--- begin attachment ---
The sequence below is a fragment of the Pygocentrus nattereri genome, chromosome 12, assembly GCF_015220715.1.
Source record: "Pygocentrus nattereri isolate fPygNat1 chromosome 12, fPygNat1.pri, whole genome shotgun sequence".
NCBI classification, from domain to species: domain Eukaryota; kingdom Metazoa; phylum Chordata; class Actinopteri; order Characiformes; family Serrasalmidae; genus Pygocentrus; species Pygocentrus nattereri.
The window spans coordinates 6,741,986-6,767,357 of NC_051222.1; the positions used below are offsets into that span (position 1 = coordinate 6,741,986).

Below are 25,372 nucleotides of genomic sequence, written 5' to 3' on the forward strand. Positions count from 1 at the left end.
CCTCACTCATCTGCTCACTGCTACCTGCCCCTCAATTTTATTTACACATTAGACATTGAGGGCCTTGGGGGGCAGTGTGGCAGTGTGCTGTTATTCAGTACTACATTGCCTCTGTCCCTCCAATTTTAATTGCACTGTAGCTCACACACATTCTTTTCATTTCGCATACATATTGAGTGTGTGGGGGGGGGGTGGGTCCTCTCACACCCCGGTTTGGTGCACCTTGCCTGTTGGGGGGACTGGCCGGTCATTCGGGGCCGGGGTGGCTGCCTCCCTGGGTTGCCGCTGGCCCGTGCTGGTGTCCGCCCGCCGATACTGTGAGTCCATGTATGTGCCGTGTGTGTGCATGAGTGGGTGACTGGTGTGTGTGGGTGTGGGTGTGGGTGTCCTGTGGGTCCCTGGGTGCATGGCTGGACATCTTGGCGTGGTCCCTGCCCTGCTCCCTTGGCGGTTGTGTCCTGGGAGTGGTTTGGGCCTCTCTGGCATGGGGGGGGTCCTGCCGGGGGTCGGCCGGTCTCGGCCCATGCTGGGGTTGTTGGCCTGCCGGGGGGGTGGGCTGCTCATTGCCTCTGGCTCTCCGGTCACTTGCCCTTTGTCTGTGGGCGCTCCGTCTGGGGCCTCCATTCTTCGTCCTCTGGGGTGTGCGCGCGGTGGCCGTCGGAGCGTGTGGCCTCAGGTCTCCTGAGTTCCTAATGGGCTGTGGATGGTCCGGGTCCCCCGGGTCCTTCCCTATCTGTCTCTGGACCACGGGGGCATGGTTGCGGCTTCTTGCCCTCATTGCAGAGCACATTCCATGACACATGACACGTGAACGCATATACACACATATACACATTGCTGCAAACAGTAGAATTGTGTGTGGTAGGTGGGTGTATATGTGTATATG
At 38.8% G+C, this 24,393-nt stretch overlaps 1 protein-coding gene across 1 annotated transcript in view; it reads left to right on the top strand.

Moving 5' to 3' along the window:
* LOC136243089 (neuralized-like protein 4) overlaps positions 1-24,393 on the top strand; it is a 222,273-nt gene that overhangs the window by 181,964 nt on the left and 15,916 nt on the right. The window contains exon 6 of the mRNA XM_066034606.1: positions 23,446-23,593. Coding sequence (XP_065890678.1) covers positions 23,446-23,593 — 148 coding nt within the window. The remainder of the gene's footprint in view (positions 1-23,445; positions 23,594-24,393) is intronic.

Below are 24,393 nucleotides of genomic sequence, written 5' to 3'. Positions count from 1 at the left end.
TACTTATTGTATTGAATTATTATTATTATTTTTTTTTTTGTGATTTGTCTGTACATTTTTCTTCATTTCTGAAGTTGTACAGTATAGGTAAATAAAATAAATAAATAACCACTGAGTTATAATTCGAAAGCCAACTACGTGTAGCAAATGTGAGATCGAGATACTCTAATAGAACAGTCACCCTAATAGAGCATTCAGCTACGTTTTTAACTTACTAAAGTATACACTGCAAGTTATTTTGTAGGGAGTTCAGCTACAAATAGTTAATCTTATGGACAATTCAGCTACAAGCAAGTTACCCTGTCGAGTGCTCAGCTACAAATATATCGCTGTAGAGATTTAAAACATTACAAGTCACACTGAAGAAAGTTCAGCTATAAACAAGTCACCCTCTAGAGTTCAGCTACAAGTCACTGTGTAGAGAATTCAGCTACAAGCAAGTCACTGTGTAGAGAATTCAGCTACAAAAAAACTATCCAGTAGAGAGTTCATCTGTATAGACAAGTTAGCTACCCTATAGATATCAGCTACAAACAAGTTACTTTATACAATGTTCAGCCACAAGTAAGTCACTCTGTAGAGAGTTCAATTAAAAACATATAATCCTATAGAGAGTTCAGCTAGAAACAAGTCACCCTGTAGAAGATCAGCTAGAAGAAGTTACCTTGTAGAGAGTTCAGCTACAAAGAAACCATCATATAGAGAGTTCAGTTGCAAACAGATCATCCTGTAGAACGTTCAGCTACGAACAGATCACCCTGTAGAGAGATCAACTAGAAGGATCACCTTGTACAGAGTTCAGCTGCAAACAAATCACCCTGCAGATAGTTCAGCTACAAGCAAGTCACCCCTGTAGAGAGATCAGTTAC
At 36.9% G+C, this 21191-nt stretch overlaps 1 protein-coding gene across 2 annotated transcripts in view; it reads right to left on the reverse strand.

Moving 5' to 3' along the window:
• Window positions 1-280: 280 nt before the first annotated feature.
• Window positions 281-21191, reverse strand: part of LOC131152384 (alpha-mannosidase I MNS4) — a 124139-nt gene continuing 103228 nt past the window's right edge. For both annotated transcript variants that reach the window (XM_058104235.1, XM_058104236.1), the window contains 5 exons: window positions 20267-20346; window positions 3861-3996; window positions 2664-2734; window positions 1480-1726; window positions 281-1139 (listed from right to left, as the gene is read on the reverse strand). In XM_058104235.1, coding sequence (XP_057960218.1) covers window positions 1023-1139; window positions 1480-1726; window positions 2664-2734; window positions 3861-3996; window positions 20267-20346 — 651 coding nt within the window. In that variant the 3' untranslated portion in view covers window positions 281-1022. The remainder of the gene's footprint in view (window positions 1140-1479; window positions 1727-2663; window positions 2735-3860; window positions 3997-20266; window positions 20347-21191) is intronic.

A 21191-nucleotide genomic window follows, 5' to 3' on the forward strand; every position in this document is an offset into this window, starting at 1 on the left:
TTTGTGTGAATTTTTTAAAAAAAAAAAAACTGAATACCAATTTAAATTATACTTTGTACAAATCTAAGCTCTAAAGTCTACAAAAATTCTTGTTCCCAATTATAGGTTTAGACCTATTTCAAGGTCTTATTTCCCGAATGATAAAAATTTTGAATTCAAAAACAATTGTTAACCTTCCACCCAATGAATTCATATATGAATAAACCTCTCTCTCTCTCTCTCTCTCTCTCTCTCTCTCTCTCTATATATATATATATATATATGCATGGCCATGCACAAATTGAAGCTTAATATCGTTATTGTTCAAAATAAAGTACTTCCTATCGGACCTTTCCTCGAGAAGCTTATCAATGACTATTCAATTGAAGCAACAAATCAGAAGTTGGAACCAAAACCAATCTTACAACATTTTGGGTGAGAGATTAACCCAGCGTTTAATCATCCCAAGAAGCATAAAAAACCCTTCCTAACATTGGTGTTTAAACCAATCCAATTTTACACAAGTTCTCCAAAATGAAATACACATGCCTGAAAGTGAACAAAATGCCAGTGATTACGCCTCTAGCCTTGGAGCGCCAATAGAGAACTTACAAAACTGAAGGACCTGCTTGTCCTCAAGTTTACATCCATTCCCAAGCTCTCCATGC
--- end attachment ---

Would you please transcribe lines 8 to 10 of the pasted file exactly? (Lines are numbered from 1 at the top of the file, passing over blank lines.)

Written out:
Moving 5' to 3' along the window:
* LOC136243089 (neuralized-like protein 4) overlaps positions 1-24,393 on the top strand; it is a 222,273-nt gene that overhangs the window by 181,964 nt on the left and 15,916 nt on the right. The window contains exon 6 of the mRNA XM_066034606.1: positions 23,446-23,593. Coding sequence (XP_065890678.1) covers positions 23,446-23,593 — 148 coding nt within the window. The remainder of the gene's footprint in view (positions 1-23,445; positions 23,594-24,393) is intronic.

Below are 24,393 nucleotides of genomic sequence, written 5' to 3'. Positions count from 1 at the left end.